7:09 am
special counsel, appears to be investigating, whether donald trump obstructed justice while in office. and whether there was collusion between the trump campaign and russia. there is currently, you write, a larger body of public evidence tying the president to the first thing, that possible crime of obstruction. this kind of goes to the old saw, right? it's not the crime, it's the cover-up. the president has said all along there was no crime, there was no collusion. his lawyers said the same thing. and now, bob, there is this sense, i think in some circles, that there is a growing body of evidence that the body was concerned about this and did try to make some of the moves according to this reporting to pump the brakes on this. >> but that line is so hard when -- i mean, it's much, much easier when dealing with obstruction in a private context. when you're dealing with obstruction of the executive branch, you get into complex constitutional issues of, i don't want to boar the panel, but does the unitarian executive theory really exist where everybody in the executive branch feeds up to the president and that person has ultimate authority.
7:10 am
the justice department is independent. and yet, the justice department is run by political officers of the united states and the con city tulg city constitution. it reminds me of the bush administration, when the conduct clearly went against the norms of the way the justice department typically had been run. but at the end of the day, there was not much there. >> quickly? >> i would think if you look at when the democrats win the midterms, do you think they will pick up on that nuance? >> what questions do you have based on this reporting? >> we're going to -- as you say, we're moving to a larger question about the legalness of this. is this enough to really make a case? is it simply embarrassing stuff, the fact that there's a special counsel leads the white house to have to disclose these things, it comes out in the press, it looks really bad. there is political consequences to this. but the larger thing is, will this really mean anything? and we don't know that. >> mike schmidt, really a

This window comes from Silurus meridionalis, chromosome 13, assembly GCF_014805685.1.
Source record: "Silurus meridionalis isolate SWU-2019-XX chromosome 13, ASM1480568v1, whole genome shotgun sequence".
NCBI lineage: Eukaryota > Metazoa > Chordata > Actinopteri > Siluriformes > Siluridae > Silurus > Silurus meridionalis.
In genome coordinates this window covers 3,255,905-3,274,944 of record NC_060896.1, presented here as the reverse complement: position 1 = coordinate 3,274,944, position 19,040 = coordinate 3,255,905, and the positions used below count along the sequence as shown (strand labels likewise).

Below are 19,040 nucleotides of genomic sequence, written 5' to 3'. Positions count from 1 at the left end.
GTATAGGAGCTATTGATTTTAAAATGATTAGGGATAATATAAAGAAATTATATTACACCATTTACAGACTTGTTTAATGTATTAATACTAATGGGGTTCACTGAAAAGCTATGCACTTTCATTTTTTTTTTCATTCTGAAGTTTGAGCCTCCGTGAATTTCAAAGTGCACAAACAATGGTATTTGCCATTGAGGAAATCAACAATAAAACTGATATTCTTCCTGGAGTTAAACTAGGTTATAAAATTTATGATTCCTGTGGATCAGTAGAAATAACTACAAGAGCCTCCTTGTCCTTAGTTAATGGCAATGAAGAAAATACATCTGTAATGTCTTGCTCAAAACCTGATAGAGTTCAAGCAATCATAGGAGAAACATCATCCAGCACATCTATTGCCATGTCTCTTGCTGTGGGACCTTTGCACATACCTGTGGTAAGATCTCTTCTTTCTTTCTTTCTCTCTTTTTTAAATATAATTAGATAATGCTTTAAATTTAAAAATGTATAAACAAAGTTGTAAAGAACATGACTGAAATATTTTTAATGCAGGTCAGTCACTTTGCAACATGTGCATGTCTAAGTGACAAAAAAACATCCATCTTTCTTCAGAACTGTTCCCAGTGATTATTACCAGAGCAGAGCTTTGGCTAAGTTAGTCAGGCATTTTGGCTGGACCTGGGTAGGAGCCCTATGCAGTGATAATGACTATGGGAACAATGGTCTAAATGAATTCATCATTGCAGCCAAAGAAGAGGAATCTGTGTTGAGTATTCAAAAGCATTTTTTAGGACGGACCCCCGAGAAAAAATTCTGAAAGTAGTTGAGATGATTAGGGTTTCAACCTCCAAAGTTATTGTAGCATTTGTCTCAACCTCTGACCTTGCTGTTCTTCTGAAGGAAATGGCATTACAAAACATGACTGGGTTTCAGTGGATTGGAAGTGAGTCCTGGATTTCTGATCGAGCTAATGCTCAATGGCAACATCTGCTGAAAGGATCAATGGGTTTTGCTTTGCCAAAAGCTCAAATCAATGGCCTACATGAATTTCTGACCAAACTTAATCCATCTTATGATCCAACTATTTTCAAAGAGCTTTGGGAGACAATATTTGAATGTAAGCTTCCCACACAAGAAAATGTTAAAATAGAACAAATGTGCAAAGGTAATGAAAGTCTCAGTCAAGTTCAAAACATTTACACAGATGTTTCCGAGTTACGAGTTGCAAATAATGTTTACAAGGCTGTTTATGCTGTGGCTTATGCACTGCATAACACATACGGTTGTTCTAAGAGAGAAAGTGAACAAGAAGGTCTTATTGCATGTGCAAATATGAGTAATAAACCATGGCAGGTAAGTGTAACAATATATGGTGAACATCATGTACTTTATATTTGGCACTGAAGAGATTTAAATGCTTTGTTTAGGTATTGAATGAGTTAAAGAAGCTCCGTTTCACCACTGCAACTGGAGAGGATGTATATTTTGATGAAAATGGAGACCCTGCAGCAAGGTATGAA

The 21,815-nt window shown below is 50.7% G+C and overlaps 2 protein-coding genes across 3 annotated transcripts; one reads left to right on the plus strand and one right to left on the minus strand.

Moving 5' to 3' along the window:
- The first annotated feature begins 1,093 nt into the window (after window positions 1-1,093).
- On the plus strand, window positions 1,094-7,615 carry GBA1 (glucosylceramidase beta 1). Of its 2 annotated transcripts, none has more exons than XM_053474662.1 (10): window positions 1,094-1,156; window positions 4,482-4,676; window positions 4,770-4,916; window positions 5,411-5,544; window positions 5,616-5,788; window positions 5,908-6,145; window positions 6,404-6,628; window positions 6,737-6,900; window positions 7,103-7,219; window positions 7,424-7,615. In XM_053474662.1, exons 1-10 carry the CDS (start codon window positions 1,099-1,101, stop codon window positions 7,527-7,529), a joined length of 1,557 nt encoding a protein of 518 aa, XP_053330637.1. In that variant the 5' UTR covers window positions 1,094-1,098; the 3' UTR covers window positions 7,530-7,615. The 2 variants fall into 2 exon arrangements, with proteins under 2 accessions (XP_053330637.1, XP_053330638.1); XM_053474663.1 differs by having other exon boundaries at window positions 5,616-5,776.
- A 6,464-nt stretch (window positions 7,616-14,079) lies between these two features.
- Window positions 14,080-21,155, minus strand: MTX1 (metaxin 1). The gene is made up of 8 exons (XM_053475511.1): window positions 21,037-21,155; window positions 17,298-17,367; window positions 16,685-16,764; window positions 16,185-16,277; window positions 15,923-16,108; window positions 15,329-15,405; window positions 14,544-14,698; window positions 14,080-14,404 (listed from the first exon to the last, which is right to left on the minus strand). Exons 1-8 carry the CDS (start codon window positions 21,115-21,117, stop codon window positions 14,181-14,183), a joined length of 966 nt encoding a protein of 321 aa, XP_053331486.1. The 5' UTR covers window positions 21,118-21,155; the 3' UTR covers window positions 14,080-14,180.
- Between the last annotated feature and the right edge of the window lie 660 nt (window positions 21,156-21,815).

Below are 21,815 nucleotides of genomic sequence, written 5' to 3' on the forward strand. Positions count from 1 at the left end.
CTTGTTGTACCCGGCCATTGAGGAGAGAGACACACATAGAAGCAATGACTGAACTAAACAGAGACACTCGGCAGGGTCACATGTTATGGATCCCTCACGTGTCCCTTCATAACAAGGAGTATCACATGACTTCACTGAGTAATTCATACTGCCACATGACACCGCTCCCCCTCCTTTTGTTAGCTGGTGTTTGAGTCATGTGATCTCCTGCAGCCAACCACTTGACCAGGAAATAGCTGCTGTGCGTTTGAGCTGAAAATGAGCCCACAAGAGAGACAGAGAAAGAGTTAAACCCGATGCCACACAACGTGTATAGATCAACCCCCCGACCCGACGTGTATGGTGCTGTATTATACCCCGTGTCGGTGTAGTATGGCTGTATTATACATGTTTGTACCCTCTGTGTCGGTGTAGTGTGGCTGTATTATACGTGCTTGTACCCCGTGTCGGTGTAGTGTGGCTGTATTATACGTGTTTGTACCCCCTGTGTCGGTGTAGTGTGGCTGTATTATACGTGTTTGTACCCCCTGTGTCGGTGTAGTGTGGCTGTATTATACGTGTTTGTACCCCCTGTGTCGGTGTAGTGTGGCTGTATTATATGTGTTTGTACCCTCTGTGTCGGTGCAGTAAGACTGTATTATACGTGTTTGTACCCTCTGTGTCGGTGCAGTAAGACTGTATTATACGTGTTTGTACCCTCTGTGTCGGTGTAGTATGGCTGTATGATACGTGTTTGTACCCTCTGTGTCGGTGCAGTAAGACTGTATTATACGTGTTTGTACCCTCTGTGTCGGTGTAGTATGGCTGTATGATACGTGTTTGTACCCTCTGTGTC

7:11 am
pleasure to have you back on the show. i appreciate it. we are here in d.c. and not in west palm where it was a little warmer. shannon and nick, stick around. coming up next, we're talking about a story the country is talking about. the author of the new bombshell book speaking exculusively with nbc news about it all. he's saying the president's anger over the book's release is only helping sales. >> the president's lawyer sent a cease and desist letter threatening legal action against you and the publisher, to which you say -- >> where do i send the box of choc chocolates? >> i don't know if that box of shock lo chocolates will be sent, but we'll talk about what it means for the donald trump administration after the break. whoooo.